In the parlor is a picture, probably thirty-eight or thirty-nine years old. Three women, matriarchs, gather about a sitting room comfy chair. In the lap of the eldest woman, sits a boy, six months to a year old, maybe. He has eyes that are very large that he'll one day be harassed for, and blond hair, which will be brown by the time he turns eight, eventually becoming dysfunctional calico, with shades of Grey. The women, great grandmother, grandmother, and mother are all gone now. Years have passed since any of them have drawn breath. The boy is the last man standing. More times than he'd like to admit, he finds this disturbing.
I looked up a the picture, solemnly raising my tea mug in a unspoken toast. Then I turned my attention to my phone, to send a message to my sister. At six years younger than me, she is the matriarch of the family now and respects need to be made, despite the fact I try not think of what day it is.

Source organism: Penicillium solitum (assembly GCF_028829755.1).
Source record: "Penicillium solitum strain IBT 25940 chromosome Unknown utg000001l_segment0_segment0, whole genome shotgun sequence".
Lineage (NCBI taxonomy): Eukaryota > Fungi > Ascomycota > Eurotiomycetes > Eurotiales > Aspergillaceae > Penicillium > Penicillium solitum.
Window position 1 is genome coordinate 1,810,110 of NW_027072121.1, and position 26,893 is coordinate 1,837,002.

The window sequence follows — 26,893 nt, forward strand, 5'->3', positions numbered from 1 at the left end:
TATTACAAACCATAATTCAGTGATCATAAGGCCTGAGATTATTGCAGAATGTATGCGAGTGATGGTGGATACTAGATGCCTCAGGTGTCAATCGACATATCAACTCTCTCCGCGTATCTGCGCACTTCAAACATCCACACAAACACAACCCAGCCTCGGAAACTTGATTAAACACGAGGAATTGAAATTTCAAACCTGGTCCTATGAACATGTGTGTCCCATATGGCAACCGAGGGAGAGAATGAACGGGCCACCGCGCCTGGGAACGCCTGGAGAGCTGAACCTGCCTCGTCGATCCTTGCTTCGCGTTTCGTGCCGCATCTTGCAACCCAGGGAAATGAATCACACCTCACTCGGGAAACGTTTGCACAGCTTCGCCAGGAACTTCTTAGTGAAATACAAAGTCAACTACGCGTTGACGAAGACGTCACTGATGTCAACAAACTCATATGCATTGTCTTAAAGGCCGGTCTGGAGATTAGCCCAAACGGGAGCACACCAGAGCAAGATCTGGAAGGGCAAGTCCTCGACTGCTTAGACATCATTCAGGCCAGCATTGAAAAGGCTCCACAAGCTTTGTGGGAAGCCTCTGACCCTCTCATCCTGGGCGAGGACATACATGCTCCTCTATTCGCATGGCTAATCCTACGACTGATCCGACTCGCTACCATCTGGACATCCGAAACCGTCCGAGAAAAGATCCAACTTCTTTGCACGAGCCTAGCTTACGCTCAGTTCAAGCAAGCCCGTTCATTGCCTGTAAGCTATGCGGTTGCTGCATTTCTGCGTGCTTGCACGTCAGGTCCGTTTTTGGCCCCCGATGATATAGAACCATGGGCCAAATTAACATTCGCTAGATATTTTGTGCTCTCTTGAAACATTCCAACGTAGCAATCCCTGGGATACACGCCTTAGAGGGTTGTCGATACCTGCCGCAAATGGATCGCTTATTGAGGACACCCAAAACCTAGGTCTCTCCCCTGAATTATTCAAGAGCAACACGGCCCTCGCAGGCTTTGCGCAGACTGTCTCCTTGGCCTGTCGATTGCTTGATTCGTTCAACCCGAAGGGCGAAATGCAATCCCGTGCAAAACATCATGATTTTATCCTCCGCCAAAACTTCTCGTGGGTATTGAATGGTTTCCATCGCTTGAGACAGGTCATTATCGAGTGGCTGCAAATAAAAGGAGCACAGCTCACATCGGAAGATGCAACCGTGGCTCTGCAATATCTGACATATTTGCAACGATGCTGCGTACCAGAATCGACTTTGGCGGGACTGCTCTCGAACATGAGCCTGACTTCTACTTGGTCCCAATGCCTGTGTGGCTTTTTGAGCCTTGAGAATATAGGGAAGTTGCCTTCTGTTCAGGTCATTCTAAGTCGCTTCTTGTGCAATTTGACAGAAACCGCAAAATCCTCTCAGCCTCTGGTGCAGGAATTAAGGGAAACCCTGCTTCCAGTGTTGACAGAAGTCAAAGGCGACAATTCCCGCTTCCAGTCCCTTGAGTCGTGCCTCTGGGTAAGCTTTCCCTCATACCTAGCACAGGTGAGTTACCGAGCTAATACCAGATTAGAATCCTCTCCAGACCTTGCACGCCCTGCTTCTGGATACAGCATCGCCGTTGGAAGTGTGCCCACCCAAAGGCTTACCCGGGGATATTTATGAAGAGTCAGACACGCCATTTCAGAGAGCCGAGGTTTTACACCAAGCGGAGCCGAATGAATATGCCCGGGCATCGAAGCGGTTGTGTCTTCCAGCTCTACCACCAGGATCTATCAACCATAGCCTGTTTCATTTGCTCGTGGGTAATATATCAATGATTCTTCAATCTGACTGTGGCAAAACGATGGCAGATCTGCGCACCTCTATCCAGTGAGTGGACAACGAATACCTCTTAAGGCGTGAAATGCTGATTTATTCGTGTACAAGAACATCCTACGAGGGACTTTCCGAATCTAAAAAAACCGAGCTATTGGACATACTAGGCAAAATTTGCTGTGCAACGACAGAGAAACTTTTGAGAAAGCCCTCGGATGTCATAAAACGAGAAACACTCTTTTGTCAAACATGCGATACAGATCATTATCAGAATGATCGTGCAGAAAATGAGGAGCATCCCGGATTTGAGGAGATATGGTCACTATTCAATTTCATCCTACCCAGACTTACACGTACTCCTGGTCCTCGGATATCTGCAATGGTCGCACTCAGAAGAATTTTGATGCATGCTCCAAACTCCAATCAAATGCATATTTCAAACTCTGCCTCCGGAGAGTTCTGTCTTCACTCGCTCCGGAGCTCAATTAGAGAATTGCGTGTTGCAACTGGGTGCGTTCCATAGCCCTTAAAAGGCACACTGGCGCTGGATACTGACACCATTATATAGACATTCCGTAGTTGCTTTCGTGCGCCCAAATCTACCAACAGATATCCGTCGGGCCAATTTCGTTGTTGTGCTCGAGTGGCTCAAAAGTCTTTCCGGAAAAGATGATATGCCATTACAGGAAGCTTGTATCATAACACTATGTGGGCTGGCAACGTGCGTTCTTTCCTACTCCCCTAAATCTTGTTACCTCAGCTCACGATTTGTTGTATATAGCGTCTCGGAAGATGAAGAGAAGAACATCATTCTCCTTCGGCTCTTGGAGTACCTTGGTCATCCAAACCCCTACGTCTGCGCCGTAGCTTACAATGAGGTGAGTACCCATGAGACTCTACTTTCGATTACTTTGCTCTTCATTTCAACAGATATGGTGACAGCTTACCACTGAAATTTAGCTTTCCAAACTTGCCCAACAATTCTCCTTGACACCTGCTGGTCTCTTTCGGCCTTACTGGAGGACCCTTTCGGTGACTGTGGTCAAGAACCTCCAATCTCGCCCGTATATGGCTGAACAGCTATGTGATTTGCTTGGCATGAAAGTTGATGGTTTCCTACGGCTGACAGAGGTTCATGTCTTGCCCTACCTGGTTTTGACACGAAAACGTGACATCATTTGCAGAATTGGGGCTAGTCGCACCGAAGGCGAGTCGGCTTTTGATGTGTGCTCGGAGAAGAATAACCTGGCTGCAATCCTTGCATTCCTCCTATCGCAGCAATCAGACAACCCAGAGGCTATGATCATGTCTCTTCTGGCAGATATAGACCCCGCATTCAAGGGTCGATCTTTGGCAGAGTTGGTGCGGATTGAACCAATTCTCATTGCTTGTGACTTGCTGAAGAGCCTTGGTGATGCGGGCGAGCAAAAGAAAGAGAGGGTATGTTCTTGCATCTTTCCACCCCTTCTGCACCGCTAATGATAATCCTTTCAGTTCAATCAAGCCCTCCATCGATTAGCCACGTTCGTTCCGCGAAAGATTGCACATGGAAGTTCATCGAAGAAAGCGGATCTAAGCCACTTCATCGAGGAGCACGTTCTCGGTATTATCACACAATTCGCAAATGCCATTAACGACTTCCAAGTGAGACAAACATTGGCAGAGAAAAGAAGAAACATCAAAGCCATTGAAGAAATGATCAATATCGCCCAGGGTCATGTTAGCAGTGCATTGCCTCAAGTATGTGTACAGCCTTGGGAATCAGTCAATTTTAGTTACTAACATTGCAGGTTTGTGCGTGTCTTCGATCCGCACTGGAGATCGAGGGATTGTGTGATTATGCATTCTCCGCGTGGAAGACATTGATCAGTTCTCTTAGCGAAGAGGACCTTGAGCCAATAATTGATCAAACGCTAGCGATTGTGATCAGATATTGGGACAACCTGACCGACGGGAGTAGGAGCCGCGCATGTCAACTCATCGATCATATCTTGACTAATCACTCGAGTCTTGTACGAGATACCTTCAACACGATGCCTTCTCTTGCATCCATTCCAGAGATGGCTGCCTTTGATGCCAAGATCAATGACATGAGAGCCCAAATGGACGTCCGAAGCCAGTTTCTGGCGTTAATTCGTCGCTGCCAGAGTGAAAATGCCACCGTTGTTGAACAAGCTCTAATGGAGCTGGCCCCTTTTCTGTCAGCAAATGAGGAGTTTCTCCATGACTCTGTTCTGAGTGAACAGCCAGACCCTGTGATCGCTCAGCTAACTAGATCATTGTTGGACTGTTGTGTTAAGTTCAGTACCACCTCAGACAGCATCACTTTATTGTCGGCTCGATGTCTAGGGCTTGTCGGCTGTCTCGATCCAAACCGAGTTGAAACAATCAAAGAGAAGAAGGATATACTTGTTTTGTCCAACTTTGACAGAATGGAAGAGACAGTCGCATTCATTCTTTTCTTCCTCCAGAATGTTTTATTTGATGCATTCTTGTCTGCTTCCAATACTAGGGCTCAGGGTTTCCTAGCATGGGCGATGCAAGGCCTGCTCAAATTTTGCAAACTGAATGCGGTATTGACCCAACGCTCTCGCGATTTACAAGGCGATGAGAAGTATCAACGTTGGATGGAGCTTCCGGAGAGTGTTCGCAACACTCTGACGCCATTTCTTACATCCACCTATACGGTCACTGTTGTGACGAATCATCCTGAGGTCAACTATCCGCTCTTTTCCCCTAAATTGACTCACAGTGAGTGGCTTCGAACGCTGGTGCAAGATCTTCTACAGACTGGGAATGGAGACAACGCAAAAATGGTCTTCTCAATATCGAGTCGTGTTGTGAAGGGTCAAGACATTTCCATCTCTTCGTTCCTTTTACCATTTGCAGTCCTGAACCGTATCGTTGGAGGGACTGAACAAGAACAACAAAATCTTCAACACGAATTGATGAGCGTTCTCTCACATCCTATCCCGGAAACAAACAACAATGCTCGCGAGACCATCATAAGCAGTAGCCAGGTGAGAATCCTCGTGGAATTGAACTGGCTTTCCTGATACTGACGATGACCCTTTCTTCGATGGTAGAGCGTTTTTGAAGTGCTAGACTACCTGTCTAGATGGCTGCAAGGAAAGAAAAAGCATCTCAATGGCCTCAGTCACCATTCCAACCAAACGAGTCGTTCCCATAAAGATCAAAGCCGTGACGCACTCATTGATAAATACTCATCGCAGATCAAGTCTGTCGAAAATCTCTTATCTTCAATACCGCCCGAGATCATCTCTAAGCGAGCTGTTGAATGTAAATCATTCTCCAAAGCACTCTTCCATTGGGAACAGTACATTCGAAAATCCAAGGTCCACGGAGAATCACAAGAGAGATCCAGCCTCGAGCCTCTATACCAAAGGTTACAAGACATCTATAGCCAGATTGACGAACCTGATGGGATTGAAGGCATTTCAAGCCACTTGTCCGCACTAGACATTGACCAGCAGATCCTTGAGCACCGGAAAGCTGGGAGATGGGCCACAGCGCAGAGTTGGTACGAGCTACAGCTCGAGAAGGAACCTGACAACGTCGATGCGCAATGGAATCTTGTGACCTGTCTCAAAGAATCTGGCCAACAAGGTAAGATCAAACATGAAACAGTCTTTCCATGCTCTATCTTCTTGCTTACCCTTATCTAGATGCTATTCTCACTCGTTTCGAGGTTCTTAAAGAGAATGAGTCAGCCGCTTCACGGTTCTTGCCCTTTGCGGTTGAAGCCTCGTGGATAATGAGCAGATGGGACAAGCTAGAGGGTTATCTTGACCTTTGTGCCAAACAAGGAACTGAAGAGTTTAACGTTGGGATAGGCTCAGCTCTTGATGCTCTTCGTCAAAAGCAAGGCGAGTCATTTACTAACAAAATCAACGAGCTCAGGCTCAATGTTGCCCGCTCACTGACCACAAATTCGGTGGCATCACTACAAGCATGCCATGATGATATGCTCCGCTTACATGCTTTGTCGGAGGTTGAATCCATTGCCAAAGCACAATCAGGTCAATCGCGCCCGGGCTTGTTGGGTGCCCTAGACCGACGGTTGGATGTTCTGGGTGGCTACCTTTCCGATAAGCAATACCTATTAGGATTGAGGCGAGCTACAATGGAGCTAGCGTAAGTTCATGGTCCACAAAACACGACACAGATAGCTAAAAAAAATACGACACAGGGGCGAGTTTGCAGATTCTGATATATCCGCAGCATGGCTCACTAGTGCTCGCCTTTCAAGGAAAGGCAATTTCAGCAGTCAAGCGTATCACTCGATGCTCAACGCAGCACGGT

By a roll of the bones falling of days it is an anniversary for Sabina and I. We have so many it is joked we should commender a full month and have done with it. I give her a kiss and wish her a happy day before going about making breakfast.
Hummingbirds trill through the valley and the last visages of murky weather press on. On such a special day we look at hopping up over to get starts for our community garden plot. We're both excited for the adventure. Homemade pizza is on the menu for super. It could be said it's just another day, but, then again, when you live where others come to vacation, everyday is a holiday.